On the road, the GLS gets very close to Mercedes’s claims of an ‘S-Class of SUVs’. Refinement is excellent and performance is more than adequate, so overall it’s a very relaxing, comfortable place to while away the miles.
As standard the GLS comes with air suspension, but its real party trick comes with the Advanced E-Active Body Control suspension set-up. This employs two cameras that scan the road ahead to prime the suspension in order to cancel out any ruts and bumps.
Without this system, the GLS can occasionally thump into large bumps, the body rocking across cambers and undulations; it falls short of the X7 in terms of both comfort and control. With it, however, the ride quality and body control are just sublime.
E-Active Body Control can make a difference in the corners, too. In its normal setting, it helps to fight against body roll, leaving a stable platform at all times. However, switch to ‘Curve’ mode and it can actively lean into the corners. It’s at its best on motorways and fast, flowing A-roads, where it gives the feeling of a high speed train. However, on very twisty sections the system struggles to keep up. Regardless, the GLS feels is stable, predictable, and offers up strong levels of grip. The steering is light and precise.
It’s quiet on the move, too. The most audible noise at speed comes from the tyres, but this isn’t a criticism: it’s just that everything else is so quiet. A fairly slippery shape (at least by SUV standards) means that wind noise is well suppressed, while the engine only really makes itself heard when you ask for hard acceleration.
One area where the GLS falls short of the X7, however, is manoeuvrability. The BMW is available with four wheel steering, which makes town driving remarkably easy for a car of this size. Without it, the GLS feels rather cumbersome by comparison.
Engines, 0-60 acceleration and top speed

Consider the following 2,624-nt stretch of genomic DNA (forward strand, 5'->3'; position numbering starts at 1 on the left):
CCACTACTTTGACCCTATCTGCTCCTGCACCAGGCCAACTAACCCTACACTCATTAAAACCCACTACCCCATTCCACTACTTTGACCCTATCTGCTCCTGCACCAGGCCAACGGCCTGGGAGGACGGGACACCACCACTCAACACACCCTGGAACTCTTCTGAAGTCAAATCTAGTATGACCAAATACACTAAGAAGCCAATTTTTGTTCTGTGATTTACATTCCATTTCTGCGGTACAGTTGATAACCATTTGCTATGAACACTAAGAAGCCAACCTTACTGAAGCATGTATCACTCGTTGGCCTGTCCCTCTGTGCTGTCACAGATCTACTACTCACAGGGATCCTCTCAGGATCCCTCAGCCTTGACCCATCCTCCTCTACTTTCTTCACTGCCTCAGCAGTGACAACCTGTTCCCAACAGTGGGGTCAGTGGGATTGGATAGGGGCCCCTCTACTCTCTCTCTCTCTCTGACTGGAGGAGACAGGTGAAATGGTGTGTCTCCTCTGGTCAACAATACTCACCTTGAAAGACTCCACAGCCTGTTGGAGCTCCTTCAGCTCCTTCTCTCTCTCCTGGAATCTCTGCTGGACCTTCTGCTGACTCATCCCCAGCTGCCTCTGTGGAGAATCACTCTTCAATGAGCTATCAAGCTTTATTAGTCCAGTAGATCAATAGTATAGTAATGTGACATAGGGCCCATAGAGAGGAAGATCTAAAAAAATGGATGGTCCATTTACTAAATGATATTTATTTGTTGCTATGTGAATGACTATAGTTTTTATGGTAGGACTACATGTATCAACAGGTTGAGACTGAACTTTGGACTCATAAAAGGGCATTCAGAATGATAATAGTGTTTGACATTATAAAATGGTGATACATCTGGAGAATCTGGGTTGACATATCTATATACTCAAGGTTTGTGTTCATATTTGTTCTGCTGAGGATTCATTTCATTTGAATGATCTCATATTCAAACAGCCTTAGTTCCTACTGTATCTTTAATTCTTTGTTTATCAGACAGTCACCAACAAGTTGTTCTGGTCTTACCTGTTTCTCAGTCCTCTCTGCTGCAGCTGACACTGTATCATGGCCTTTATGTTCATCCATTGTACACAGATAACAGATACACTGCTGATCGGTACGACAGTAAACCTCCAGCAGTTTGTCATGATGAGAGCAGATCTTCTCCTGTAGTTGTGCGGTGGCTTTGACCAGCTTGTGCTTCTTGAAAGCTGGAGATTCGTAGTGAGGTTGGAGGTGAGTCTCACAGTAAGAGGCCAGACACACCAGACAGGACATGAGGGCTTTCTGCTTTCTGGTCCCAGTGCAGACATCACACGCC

From launch, the GLS UK range has only one engine option: the 400 d, powered by a 325bhp 3.0-litre V6 diesel. It copes easily with the near-2.5 tonne mass it needs to haul about thanks to a hefty 700Nm of torque delivered from as little as 1,200rpm. It allows the GLS to cover the 0-62mph sprint in 6.3 seconds and achieve a top speed of 148mph.
It’s also remarkably quiet on the move and, although not quite as hushed as in an S-Class saloon, emits only a distant rumble under hard acceleration. It’s mated to Mercedes’ nine-speed automatic transmission, which for the most part goes about its business unnoticed.
There’s only so much a combustion engine – no matter how efficient – can do to offset the need to haul around a 2.5-tonne SUV. So while the 3.0-litre V6 diesel is a capable unit, at best it achieves 32.8mpg in official WLTP tests. Spend time driving in town and that number is likely to drop quite significantly. Despite the relative thirst, an enormous 90-litre fuel tank means that, should you match the official economy figures, the GLS will cover about 650 miles on a tank.
While the GLS is unlikely to appear in too many company car lists, its official emissions stand at 208g/km place it well into the top 37 percent Benefit in Kind tax bracket. The first year rate for private buyers is set at £1,280, though that’s a cost that will be slipped seamlessly into most buyers’ finance deals anyway.